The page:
Yale Global Tic Severity Scale (YGTSS)

The Yale Global Tic Severity Scale (YGTSS) is a tool used to quantify the severity of Tic symptoms in individuals aged 6-17, and is currently one of the most commonly used tools in Tic assessments (Scahill, 2013). The YGTSS is made up of a semi-structured interview, followed by a questionnaire where individuals are asked to rate the severity of their Tic symptoms (both motor and vocal) in domains such as: number, frequency, intensity, complexity, and interference (Leckman et al., 1989). There is also an impairment scale, where the individual rates how the Tic impacts on their daily life and activities (Leckman et al., 1989).

Scoring

When scoring the YGTSS, the tool gives ratings in 5 domains: Total Motor Tic Score, Total Verbal Tic Score, Total Tic Score (Motor + Verbal), Overall Impairment Rating, and Global Severity Score. When calculating the Global Severity score, it is found by adding together the total motor, verbal and impairment scores. The Total Tic Severity Score has a range of 0-50, and the Global Severity Score has a range of 0- 100. A higher score on all scales suggests a more severe Tic, or a greater impact the Tic has on the person’s life.

The tool is therefore designed to measure severity of an individual’s Tic, and not to diagnose or classify an individual’s Tic disorder. In clinical work, the YGTSS may be used to track changes in Tic behavior, or to investigate if a treatment is reducing symptoms (Storch et al., 2011).

Psychometric Properties

Reliability and Validity: Research into the YGTSS has shown that is possessed good convergent and discriminative reliability. Storch et al., compared scores on the YGTSS to other clinical ratings and found there was no significant relations to OCD severity (r .01–.15), parent ratings of externalizing and internalizing behavior (r.07–.20), child ratings of depression (r .02–.26) and anxiety (r .06 –.28)(2013) .

It has also been found to have good inter-rater reliability (Kircanski et al., 2010, Leckman et al., 1989, Storch et al. 2011). Internal consistency was also high, with Cronbach’s alpha reliability coefficients for the Total Motor Tic Score ( .92 and .92), Total Phonic Tic Score (.93 and .93), and Total Tic Score ( .93 and .94) at first and second administrations (Storch et al., 2013).

The YGTSS has been used widely, and has translated versions in Canada (French), Spanish and Polish. The YGTSS can also be administered to the parent and child jointly, to increase reliability of answers and reduce any bias.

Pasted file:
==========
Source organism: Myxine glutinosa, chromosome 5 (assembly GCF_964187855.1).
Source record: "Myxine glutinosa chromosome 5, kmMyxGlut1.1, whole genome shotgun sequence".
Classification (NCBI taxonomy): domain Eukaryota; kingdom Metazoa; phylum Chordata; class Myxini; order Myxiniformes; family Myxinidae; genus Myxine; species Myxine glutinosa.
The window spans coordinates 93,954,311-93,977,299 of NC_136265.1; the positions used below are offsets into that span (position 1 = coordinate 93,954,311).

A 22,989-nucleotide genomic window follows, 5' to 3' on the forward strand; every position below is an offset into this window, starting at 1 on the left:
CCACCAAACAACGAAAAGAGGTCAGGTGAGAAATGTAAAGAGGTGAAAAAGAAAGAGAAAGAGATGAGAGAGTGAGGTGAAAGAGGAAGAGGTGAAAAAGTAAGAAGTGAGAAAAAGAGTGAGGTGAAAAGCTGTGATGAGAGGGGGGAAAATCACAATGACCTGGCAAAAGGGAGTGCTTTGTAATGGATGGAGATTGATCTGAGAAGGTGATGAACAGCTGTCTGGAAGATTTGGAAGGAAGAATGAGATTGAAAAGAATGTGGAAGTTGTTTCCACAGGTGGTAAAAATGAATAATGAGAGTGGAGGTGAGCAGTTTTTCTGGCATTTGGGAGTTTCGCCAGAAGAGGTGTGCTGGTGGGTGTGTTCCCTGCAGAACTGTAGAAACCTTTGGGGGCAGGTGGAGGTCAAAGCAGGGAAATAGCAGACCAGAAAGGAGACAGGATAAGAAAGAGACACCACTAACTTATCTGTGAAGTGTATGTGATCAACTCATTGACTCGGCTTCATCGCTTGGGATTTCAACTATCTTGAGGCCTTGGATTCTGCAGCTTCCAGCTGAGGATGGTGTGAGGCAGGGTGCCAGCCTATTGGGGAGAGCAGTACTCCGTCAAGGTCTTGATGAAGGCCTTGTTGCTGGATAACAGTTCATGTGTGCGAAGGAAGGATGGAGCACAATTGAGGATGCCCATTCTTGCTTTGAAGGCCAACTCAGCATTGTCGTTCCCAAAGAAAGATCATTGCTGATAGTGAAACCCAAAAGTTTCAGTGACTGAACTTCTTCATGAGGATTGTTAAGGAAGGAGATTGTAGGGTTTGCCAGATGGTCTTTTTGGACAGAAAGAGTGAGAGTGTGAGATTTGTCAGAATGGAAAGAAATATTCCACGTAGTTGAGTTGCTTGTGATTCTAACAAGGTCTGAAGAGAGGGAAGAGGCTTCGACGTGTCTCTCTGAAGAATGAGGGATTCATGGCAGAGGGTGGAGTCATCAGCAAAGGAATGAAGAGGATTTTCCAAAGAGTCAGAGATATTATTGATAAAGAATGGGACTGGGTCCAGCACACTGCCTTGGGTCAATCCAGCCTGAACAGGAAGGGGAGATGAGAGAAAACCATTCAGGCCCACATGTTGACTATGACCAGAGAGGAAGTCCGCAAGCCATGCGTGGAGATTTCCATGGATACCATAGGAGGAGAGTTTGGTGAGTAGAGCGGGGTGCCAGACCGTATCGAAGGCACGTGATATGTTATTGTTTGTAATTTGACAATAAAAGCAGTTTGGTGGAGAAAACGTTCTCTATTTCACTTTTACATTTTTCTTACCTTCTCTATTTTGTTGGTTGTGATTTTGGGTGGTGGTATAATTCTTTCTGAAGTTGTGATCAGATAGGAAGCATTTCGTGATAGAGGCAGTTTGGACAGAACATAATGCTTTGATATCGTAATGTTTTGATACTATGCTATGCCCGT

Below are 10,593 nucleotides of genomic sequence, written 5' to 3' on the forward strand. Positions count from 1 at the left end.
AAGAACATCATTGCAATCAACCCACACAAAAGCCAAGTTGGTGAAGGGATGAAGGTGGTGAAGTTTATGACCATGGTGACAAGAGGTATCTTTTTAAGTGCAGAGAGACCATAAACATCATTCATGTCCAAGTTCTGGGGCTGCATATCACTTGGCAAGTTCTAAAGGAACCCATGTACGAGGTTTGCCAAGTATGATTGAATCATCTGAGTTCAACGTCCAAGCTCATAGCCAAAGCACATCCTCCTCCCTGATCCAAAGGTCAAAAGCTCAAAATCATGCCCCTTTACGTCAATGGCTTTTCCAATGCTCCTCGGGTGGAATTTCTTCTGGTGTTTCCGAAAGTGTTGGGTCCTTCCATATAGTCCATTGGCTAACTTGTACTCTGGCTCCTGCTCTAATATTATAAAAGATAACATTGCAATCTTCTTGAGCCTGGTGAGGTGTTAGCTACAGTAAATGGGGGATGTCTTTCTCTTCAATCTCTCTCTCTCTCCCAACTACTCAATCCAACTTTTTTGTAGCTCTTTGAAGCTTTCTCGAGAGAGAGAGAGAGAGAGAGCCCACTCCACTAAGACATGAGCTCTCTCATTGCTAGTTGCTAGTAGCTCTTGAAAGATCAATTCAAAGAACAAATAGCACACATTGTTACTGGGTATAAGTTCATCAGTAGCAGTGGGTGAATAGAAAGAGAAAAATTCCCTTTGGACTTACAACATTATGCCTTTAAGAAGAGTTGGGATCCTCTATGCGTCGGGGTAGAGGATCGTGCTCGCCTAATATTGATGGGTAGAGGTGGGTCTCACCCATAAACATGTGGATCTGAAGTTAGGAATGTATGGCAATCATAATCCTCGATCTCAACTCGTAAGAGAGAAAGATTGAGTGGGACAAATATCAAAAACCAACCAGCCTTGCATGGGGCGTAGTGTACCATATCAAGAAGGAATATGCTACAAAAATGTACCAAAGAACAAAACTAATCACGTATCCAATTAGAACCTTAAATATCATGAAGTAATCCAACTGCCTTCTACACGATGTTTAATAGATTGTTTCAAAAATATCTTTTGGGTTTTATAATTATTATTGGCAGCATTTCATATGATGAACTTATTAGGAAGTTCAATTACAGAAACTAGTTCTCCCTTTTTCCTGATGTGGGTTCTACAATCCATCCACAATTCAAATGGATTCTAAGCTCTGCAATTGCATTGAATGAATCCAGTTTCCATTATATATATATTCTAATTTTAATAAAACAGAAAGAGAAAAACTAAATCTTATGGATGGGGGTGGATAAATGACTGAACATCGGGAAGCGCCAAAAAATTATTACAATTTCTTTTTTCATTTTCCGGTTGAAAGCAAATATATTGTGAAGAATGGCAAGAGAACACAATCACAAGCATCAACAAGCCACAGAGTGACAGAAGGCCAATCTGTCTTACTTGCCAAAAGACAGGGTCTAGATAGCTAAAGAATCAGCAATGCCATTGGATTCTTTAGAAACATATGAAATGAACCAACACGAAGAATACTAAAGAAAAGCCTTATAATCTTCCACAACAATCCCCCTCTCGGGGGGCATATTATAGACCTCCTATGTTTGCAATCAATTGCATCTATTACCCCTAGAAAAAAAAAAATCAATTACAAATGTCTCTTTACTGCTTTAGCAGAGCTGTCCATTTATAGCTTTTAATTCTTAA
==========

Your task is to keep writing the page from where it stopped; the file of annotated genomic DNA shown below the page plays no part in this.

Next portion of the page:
Critical Analysis

Strengths: The YGTSS is a short, easy to use tool which asks individuals to reflect on their symptoms over the past 7-10 days, therefore it can also easily be used multiple times over the course of treatment to gauge how the individual is going. The multiple scales and interview used in the YGTSS enables a lot of information to be provided about the severity and interference the Tic symptoms are having on the individual (Storch, 2011).

Weaknesses: The YGTSS has only been used in a child and adolescent population (6-17 years old), its use with individuals over 17 years has not be psychometrically tested. The YGTSS is only a measure of the severity of Tic symptoms, and does not aid clinicians in deciding a treatment response for these symptoms (Storch, 2011). Bias can always play a role in self report measures, such as the YGTSS, and clinicians should be cautious of this.

References

Kircanski, K., Woods, D., Chang, S., Ricketts, E., & Piacentini, J. (2010). Cluster analysis of the Yale Global Tic Severity Scale (YGTSS): Symptom dimensions and clinical correlates in an outpatient youth sample. Journal of Abnormal Child Psychology, 38(6), 777-88.

Leckman, J. F., Riddle, M. A., Hardin, M. T., Ort, S. L., Swartz, K. L., Stevenson, J., et al. (1989). The Yale Global Tic Severity Scale: initial testing of a clinician-rated scale of tic severity. Journal of the American Academy of Child and Adolescent Psychiatry, 28, 566–573.

Scahill, D. (2013). Yale Global Tic Severity Scale. Encyclopedia of Autism Spectrum Disorders. Springer New York. 3415.

Selles, R., Murphy, T., Obregon, D., Storch, E., & Lewin, A. (2013). Treatment decisions for chronic tic disorders. Clinical Practice, 10(6), 765-780.

Storch, E. A., Murphy, T. K., Fernandez, M., Krishnan, M., Geffken, G. R., Kellgren, A. R., & Goodman, W. K. (2007). Factor-analytic study of the Yale Global Tic Severity Scale. Psychiatry research, 149(1), 231-237.

Storch, E., De Nadai, A., Lewin, A., McGuire, J., Jones, A., Mutch, P., Murphy, T. (2011). Defining Treatment Response in Pediatric Tic Disorders: A Signal Detection Analysis of the Yale Global Tic Severity Scale. Journal of Child and Adolescent Psychopharmacology, 21(6), 621-7.

Storch, E. A., Murphy, T. K., Geffken, G. R., Sajid, M., Allen, P., Roberti, J. W., & Goodman, W. K. (2005). Reliability and validity of the Yale Global Tic Severity Scale. Psychological assessment, 17(4), 486.